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Graduate School-New Brunswick
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African Studies 016
Agricultural Engineering
Alcohol Studies 047
Animal Sciences 067
Anthropology 070
Art History 082
Arts, Visual and Theater
Asian Studies 098
Biochemistry 115
BIOMAPS 118 (Programs in Quantitative Biology)
Biomedical Engineering 125
Bioresource Engineering 127
Biotechnology 126
Cell and Developmental Biology 148
Cellular and Molecular Pharmacology
Ceramic and Materials Science and Engineering 150
Chemical and Biochemical Engineering 155
Chemistry 160
Civil and Environmental Engineering 180
Classics 190
Members of the Graduate Faculty
Graduate Courses
Cognitive Science 185
Communication, Information, and Library Studies 194
Communication Studies
Comparative Literature 195
Computer Science 198
Curatorial Studies
Ecology and Evolution 215
Economics 220
Education 300
Educational Psychology; Educational theory, Policy, and Administration; Learning and Teaching
Electrical and Computer Engineering 332
Engineering Geophysics
English, Literature In (English 350, Composition Studies 352)
English as a Second Language 356
Entomology 370
Environmental Change, Human Dimensions of 378
Environmental Sciences 375
Food and Business Economics 395
Food Science 400
French 420
Geography 450
Geological Sciences 460
Geospatial Information Science 455
German 470
History 510
Human Resource Management
Industrial and Systems Engineering 540
Industrial Relations and Human Resources 545
Interdisciplinary Ph.D. Program 554
Italian 560
Labor and Employment Relations
Library Studies
Linguistics 615
Literatures In English
Mathematics 640, 642
Mechanical and Aerospace Engineering 650
Mechanics 654
Medicinal Chemistry 663
Medieval Studies 667
Microbiology and Molecular Genetics 681
Molecular and Cell Biology 695
Molecular Biophysics 696
Molecular Biosciences
Music 700
Neuroscience 710
Nutritional Sciences 709
Oceanography 712
Operations Research 711
Packaging Science and Engineering
Pharmaceutical Science 720
Pharmacology, Cellular and Molecular 718
Philosophy 730
Physics and Astronomy 750
Physiology and Integrative Biology 761
Plant Biology 765
Plant Pathology
Plant Science and Technology
Political Science 790
Psychology 830
Psychology, Applied and Professional
Public Health 832
Public Policy
Quaternary Studies 841
Russian, Central and East European Studies 859
Social Work 910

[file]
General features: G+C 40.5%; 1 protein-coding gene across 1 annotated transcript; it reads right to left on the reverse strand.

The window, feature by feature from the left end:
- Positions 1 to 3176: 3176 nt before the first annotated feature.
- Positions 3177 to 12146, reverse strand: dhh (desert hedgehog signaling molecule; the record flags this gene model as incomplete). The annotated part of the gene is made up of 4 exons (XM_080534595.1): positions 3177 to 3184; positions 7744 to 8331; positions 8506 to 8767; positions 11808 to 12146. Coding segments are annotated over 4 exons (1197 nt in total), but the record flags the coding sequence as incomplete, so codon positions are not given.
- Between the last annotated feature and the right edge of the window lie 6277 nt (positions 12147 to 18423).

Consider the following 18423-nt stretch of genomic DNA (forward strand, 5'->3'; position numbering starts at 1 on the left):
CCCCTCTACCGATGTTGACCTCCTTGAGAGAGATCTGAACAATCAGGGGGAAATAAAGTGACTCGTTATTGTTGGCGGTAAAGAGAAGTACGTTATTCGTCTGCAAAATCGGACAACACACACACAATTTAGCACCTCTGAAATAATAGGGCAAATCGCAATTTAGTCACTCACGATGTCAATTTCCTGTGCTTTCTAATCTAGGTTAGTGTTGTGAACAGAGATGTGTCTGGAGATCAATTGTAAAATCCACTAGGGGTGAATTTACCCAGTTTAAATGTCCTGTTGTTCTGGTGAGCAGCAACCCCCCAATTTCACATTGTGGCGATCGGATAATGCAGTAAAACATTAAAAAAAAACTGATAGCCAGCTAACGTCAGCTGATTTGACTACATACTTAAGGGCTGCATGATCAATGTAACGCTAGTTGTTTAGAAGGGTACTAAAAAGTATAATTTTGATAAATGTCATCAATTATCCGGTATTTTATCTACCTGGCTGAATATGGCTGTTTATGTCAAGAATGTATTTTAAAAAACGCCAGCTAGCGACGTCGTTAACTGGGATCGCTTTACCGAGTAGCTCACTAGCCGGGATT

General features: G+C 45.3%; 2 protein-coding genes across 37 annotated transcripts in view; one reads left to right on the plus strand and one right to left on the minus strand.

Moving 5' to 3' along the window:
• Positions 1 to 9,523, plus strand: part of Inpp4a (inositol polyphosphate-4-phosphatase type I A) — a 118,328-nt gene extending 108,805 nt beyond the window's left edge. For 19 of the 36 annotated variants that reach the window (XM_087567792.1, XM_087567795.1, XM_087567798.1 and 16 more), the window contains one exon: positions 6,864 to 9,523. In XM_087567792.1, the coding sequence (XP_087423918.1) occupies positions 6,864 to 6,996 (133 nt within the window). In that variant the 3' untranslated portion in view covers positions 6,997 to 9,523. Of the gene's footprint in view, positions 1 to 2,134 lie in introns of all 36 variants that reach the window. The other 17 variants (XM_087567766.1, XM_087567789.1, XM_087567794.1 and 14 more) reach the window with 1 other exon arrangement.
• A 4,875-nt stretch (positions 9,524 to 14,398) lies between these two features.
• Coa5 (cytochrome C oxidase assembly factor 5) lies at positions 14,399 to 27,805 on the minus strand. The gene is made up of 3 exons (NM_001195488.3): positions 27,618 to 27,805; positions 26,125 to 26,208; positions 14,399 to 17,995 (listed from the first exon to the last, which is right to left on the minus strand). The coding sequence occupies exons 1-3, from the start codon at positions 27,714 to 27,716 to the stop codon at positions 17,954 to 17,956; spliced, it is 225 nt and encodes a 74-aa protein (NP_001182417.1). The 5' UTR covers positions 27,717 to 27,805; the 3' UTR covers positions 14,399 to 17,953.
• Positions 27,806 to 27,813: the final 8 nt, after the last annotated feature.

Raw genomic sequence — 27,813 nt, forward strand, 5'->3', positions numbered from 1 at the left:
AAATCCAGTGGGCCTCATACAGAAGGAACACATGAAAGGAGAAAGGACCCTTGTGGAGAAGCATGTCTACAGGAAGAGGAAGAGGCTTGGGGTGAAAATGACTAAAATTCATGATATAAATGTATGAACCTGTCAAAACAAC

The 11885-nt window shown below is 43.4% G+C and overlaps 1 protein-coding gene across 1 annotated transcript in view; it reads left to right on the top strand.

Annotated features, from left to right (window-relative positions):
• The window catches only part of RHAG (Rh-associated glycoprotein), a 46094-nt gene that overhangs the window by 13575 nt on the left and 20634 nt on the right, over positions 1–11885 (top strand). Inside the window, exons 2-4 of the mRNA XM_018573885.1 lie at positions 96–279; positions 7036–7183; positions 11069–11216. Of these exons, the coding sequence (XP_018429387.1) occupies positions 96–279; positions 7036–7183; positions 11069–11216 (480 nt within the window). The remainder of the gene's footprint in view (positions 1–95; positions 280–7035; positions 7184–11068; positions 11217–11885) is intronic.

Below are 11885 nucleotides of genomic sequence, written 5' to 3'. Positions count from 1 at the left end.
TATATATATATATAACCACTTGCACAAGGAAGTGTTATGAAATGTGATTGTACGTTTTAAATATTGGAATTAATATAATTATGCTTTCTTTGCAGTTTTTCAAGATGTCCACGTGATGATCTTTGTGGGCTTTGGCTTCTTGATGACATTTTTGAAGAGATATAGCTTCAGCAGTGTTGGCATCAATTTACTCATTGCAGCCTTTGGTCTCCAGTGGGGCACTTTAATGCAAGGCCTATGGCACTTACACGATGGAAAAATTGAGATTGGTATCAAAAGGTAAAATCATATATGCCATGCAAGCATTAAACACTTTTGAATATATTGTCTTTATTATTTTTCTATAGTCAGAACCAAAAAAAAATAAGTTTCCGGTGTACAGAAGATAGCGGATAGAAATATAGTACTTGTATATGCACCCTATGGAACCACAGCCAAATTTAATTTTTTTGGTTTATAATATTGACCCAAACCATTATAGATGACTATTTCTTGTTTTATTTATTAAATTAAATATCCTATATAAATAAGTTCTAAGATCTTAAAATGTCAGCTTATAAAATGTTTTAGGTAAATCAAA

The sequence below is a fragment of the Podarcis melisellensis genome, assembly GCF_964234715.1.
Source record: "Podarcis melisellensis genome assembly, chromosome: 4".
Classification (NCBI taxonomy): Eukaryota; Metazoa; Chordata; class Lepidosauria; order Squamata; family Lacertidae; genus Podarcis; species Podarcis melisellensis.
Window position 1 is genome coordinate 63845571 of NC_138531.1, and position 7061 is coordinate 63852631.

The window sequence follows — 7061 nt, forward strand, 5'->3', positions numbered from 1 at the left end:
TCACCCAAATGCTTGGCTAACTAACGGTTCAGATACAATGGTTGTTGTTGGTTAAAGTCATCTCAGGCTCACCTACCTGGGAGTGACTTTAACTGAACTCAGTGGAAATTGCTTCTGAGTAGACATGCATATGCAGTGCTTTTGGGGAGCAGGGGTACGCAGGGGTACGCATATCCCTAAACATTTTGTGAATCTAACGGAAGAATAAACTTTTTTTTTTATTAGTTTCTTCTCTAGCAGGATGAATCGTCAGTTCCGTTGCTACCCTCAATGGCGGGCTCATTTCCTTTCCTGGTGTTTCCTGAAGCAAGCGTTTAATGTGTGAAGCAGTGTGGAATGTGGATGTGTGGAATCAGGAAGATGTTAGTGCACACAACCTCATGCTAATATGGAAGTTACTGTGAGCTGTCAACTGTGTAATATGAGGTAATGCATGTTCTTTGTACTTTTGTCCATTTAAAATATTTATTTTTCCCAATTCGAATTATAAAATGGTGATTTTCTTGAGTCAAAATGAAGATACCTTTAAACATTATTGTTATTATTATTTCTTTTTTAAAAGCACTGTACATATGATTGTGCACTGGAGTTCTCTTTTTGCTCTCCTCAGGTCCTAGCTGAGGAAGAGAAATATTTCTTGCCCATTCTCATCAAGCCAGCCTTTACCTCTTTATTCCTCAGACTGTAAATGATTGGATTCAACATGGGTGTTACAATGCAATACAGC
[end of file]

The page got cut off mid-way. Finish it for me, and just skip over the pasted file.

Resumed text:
Social Work: Administration, Policy and Planning, and Direct Practice
Sociology 920
Spanish 940
Statistics 960
Theater Arts
Toxicology 963
Urban Planning and Policy Development 970
Urban Planning, City and Regional
Visual Arts
Wireless Communications Certificate
Women's and Gender Studies 988
Research Centers, Bureaus, and Institutes
Governance of the University
Divisions of the University
Camden Newark New Brunswick/Piscataway
  Graduate School-New Brunswick 2003-2005 Programs, Faculty, and Courses Classics 190 Graduate Courses  

Graduate Courses

Two or three of the following courses are offered each term:

16:190:503Introduction to Graduate Literary Study: Latin (3) Close readings and basic critical techniques of interpreting Latin literature.
16:190:504Introduction to Graduate Literary Study: Greek (3) Close readings and basic critical techniques of interpreting Greek literature.
16:190:505Studies in Classics (3) Topics in the field of classics selected for special study.
16:190:507,508Readings in Classics (3,3) Readings in areas of special interest in Latin and/or Greek authors.
16:190:509Proseminar: Materials and Methods (3) Introduction to the discipline of classical philology. Topics covered include bibliography, lexicography, linguistics, textual history and criticism, geography, paleography, papyrology, epigraphy, and literary theory. Prerequisite: Reading knowledge of Latin and Greek.
16:190:510Hellenistic Literature (3) Extensive readings in the major authors of the Hellenistic Age (350-30 b.c.), especially those who influenced Roman literature and thought.
16:190:511Greek Literature of the Roman Period (3) Greek authors of the Roman period (30 b.c.-a.d. 500) selected with a view to their influence on the literature and thought of the Roman Empire.
16:190:519,520,521,522Latin Literature Seminar (3,3,3,3) Work of a different Latin author (for example, Catullus, Propertius/Tibullus, Virgil, Ovid/Petronius). Offered during Summer Session.
16:190:523Seminar on Rome and Pompeii (3) Research and instruction at Rutgers and in Italy on Rome and Pompeii. Includes oral presentations and a paper.
16:190:525Historians of Republican Rome (3) Critical reading of selected fragments from Roman annalistic writers, and an intensive study of the historical writings of Caesar and Sallust.
16:190:526Historians of Imperial Rome (3) Selected major Greek and Latin texts for the history of the Roman Empire. The periods covered by Tacitus to Ammianus Marcellinus.
16:190:530Aristotle: Constitution of the Athenians (3) Analysis of Aristotle`s Athenaion Politeiaand other documents pertaining to the development of Greek political institutions.
16:190:557Homer (3) The Iliad and Odysseyin their historical, literary, and cultural backgrounds.
16:190:559,560Plato (3,3) Several major dialogues of Plato studied with special emphasis on the philosophical problems they raise.